# Basic Definitions in Group Theory

Over the past month, I have been reading the first chapter of Dummit and Foote’s *Abstract Algebra* on basic group theory.^{1} The following is a summary of my notes on the first section, detailing basic definitions in group theory.

A binary operation is a map \(*: G\times G \to G\) and for any \(a, b \in G\) we denote \(*(a, b)\) as \(a*b\).

A binary operation is associative if \(a*(b*c)=(a*b)*c\) for all \(a, b, c \in G\), and commutative if \(a*b=b*a\) for all \(a, b \in G\), but generally, binary operations need not be either.

A subset \(H \subseteq G\) is closed under \(*\) if for all \(a, b \in H\), \(a*b \in H\).

Then, a group is *an ordered pair* \( (G, *) \) where \(G\) is a set and \(*\) is an operation on \(G\) satisfying the following axioms:

- \(*\) is associative. The generalized associative law, which generalizes associativity to any number of terms, can be proved by induction using the associative law, thus trivializing bracketing within groups.
- There exists an identity \(e \in G\) such that for any element \(a \in G\), \(a*e = e*a = a\). It is then clear that \(e\) is unique.
- For each element \(a \in G\) there exists an inverse element \(a^{-1} \in G\) such that \(a*a^{-1} = a^{-1}*a = e\). With a bit more scrutiny, one can see that the inverse is unique as well.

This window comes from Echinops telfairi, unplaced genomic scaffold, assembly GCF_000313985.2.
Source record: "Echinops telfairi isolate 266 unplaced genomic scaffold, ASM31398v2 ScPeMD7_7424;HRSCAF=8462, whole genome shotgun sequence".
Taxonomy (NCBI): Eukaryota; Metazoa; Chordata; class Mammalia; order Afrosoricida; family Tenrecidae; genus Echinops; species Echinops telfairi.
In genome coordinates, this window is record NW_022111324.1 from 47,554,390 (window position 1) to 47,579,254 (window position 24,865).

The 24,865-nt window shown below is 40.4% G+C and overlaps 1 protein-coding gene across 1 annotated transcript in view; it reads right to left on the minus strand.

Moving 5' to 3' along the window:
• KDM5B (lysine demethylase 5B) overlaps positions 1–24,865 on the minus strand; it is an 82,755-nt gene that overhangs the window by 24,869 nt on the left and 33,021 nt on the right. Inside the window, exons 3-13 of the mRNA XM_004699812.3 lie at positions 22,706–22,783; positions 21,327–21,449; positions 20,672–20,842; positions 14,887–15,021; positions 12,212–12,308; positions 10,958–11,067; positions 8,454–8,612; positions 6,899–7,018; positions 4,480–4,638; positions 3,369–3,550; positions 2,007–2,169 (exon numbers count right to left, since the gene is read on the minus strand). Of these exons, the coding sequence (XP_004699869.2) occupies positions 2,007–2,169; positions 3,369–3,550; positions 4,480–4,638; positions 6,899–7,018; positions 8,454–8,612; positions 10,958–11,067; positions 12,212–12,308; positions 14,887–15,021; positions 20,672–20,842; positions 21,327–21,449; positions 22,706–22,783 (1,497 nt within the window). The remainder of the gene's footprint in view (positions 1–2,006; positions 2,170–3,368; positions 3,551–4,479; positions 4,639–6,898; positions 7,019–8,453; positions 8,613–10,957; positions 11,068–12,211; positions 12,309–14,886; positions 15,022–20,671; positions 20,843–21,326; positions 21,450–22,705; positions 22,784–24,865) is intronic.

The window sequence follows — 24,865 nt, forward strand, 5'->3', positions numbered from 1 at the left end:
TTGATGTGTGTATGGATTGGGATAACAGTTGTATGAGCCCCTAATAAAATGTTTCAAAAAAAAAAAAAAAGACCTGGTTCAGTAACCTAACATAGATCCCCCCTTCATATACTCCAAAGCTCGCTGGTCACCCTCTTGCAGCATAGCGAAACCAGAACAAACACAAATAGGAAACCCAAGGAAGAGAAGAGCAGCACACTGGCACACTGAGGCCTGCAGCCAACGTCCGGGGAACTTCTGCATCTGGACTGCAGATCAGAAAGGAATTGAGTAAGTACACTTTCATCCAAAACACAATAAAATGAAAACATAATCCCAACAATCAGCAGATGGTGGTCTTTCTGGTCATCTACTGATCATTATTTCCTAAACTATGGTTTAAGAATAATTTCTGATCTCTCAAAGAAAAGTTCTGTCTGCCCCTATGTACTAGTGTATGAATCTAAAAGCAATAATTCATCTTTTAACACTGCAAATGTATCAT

Furthermore, if \(*\) is associative, then \( (G, *) \) is *Abelian*.

Less formally, we will usually refer to group \( (G, \cdot) \) as \(G\) alone and write \(x\cdot y\) simply as \(xy\) after we define the binary operation \(\cdot\), and we denote the identity of \(G\) as \(1\), and for a positive integer \(n\), we denote \(a^n\) for the product of \(n\) successive terms of \(a\), and \(a^{-n}\) for the product of \(n\) successive terms of \(a^{-1}\). Similar appropriate notation will be defined for additive groups using the \(+\) operator for a natural, familiar system of notation.

Let \(x \in G\), then the order of \(x\), denoted \(|x|\), is the smallest positive integer \(n\) for which \(x^n = 1\). If no such integer exists, then we write \(|x| = \infty\).

A finite group \(G\) is a group where the set \(G\) is finite and we could write
\[G = \{g_1, g_2, g_3, \ldots, g_n\}\]
Then, the *Multiplication Table* (also known as the *Cayley Table*) of \(G\) is the \(n\times n\) matrix \([a_{ij}]\) where
\[a_{ij} = g_i g_j \in G\]
for all \(i = 1, \ldots, n\) and \(j = 1, \ldots, n\). It contains all the information about a finite group; however, it is computationally inefficient and cannot tell us much about a group’s internal structure.^{2}